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Monday, August 21, 2000

You want Aleksandr Parygin or Tiger Woods?

  Does it make any sense that modern pentathlon is in the Olympics, but golf is not?

 Greg Norman doesn't think so.

 "I think it's a crying shame," the Shark said recently. "If we look at the demographics of golf on a global basis, it far exceeds a lot of demographics of other Olympic sports."

 He's right, although there are a couple of sides to this argument.

 Golf is much more popular on a world-wide scale than modern pentathlon, a sport practised by a few hundred Europeans with loads of money and nothing much better to do. Golf, meanwhile, is played all over the world by millions of people with loads of money and nothing much better to do.

 Professional whining

 It should be noted that neither sport is huge in sub-Sahara Africa, Tibet and most of the islands of Indonesia.

 On the other hand, if golf is to be included, do we have to go through the misery of reading how the best players in the world can't compete at the Games because it conflicts with their pro schedules? This is the kind of crap that occurs when pro sports are added to the Olympics. Pro basketball and tennis players have dropped out of the Sydney Games like flies -- sore this and tired that. As long as there's no money to be won, the Olympics will be a secondary event to multi-millionaire athletes. At least to the modern pentathlon guys, the Olympics is the biggest event on their calendar.

 Still, why not golf, even if a lot of the big names bail? Imagine Mike Weir pulling on a red and white jersey with the Maple Leaf to tee off against Tiger Woods of the U.S., Vijay Singh from Fiji and Colin Montgomerie representing Britain.

 Did anyone get excited when Aleksandr Parygin of Kazakhstan defeated Eduard Zenovka of Russia for the modern pentathlon gold in Atlanta four years ago? Okay, maybe a few decadent Kazakhs.

 The answer is money. If the IOC finally begins to pay athletes a set amount for gold, silver and bronze -- and they can afford it, nudge, nudge, wink, wink -- the big names will show up. And don't give us that bull about the Olympics being for amateur athletes. Donovan Bailey is less amateur than any CFL player. Almost all the kids competing in Sydney next month are full-time athletes. You can't compete at that level anymore by rowing with the lads on weekends. The Olympics are supposed to be the best against the best. Forget about the amateur and pro labels. There really is no such thing anymore. Triathletes train just as hard as pro basketball players. So what if they make $3.6 million a year less. It's the same commitment to the same end.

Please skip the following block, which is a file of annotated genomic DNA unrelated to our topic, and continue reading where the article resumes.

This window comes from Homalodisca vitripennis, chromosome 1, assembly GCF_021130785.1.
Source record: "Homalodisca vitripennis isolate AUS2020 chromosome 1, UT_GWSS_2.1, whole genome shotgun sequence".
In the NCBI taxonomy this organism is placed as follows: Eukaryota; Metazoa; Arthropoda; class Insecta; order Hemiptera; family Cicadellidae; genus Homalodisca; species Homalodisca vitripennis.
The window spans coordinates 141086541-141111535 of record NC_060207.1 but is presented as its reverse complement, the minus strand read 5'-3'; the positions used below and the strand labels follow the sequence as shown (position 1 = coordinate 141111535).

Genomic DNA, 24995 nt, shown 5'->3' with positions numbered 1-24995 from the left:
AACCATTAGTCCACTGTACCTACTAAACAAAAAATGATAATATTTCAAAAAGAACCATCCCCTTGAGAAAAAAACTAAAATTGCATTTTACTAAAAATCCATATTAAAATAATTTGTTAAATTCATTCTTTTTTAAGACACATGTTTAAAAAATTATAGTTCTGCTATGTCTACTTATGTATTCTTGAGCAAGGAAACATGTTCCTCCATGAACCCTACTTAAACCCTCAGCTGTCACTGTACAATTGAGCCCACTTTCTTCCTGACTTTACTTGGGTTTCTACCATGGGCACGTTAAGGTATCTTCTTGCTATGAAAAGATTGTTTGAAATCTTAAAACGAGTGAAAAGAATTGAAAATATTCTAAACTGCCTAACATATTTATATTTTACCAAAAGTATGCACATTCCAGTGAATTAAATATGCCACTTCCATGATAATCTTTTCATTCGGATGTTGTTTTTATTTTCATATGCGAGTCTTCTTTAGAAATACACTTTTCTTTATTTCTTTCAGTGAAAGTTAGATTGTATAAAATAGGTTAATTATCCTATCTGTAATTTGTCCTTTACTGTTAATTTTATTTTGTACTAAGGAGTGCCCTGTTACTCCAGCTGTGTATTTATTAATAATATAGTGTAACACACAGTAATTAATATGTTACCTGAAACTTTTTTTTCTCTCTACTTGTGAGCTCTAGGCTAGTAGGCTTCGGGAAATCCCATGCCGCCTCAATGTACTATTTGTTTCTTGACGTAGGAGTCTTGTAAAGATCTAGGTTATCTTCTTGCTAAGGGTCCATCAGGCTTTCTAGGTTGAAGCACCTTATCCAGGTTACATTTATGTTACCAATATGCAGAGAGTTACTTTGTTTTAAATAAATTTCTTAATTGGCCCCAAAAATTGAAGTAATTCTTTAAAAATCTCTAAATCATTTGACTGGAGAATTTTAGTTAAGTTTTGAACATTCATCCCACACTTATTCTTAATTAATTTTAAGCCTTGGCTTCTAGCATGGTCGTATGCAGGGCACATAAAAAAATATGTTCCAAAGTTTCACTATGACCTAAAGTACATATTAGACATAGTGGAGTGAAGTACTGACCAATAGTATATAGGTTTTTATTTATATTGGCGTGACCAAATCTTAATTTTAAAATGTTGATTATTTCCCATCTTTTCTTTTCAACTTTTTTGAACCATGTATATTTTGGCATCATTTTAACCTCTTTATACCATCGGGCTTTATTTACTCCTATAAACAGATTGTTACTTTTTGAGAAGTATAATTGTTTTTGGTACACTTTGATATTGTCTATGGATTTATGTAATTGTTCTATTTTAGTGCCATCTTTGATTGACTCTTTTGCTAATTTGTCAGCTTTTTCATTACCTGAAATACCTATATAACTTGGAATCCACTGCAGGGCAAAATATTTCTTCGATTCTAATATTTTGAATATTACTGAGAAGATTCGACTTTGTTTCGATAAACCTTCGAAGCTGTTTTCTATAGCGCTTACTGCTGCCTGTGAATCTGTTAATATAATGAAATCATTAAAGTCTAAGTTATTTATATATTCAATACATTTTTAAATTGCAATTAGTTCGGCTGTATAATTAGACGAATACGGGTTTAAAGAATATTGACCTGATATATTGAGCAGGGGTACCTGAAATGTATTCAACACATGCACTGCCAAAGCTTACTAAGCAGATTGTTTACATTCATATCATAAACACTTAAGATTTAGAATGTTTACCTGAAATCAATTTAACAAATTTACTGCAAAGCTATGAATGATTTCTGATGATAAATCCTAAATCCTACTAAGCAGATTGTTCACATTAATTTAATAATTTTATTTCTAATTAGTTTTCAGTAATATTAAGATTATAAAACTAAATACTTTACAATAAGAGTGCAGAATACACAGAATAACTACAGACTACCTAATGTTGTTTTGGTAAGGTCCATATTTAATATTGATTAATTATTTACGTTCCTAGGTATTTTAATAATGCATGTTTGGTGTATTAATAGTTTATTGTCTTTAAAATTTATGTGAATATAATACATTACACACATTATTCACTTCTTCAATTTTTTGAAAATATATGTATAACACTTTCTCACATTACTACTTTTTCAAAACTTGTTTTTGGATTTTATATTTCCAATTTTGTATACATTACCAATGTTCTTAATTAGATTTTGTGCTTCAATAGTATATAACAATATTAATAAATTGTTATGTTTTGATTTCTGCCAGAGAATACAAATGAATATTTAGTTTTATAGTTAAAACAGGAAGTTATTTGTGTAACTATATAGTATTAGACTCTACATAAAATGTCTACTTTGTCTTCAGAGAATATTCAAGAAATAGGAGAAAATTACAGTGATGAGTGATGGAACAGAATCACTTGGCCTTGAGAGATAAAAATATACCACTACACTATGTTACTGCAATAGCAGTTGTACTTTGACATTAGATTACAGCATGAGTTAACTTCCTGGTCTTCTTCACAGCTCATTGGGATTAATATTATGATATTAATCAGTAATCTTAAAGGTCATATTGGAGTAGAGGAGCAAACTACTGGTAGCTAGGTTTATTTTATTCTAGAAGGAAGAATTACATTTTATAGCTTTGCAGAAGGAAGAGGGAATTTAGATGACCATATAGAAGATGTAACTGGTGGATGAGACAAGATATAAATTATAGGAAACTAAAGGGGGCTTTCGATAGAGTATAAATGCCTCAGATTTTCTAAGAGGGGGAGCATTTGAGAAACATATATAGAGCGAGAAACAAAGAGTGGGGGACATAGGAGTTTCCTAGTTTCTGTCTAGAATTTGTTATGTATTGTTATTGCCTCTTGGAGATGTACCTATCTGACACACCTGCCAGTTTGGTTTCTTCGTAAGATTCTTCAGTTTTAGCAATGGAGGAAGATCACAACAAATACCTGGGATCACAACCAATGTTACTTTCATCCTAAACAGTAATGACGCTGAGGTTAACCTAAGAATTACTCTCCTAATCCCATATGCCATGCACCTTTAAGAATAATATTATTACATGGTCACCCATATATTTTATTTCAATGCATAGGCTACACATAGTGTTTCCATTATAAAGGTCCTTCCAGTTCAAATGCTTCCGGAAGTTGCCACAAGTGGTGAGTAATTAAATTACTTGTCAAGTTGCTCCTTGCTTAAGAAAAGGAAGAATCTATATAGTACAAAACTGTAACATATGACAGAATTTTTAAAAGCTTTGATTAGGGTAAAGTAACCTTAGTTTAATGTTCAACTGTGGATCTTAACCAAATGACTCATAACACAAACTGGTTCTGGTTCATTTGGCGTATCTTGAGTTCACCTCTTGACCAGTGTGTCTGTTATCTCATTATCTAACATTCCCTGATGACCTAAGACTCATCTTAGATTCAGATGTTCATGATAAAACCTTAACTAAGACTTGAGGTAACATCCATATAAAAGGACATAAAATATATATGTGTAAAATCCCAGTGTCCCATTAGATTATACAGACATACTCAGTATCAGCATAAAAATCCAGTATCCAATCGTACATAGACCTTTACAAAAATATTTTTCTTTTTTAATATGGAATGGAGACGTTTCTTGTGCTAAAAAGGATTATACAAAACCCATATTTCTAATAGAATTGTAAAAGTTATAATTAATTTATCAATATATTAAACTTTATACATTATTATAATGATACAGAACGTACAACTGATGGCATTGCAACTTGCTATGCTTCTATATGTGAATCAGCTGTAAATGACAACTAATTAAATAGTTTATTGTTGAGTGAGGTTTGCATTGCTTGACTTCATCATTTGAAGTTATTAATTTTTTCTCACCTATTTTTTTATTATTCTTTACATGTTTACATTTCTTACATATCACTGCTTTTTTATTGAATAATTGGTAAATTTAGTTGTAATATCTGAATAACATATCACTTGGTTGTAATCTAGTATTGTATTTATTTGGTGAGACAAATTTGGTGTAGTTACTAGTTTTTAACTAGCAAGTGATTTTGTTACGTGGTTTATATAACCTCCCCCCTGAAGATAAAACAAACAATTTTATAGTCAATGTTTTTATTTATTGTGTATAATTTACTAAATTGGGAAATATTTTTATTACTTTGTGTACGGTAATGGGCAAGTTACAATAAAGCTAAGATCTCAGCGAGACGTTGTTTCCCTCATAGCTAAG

And by the way, fencing, swimming, shooting, cross-country running and riding on a horse make up modern pentathlon, just in case you missed the last broadcast of Modern Pentathlon Night in Canada.

 FORE YOUR INFORMATION: Golf was an Olympic sport in the early 1900s and the last guy to win the gold was Toronto's George Lyon in 1904. He accepted his medal by walking the path to the ceremony on his hands. Lyon defeated Chandler Egan of the U.S. in the final. Now there's a golf name.

 HORSING AROUND: Next time you hear an athlete or journalist whine about the length of the trip to Australia for the Olympics, think about our four-legged friends.

 And when you're finished thinking about dogs, take a minute to think of those poor horses who will compete in equestrian events in Sydney.

 A total of 237 horses will be chartered to the Games by the Sydney Organizing Committee. For Canadian horses, who probably don't get a whole pile of stuff from Roots, the trip will take about 30 hours, and that doesn't include the two-week quarantine they must undergo at home before making the trip. Bet they don't fly business class.

 FIVE RING CIRCUS: Is this appropriate or what? The media centre in Sydney is on the site of what used to be cattle and horse pavilions. Imagine the stink and the filth. Worse still, imagine what it was like when the livestock were there ... Heavyweight boxer Michael Bennett, who will fight for the U.S. in Sydney, learned only three months ago that he will be able to enter Australia for the Olympics. Bennett, 29, was released from prison two years ago after completing a seven-year term for armed robbery. In prison, the Chicago native earned a college degree, found God and learned how to box. Nice story. Ironic that his destination will be in Australia, a country originally colonized by British convicts.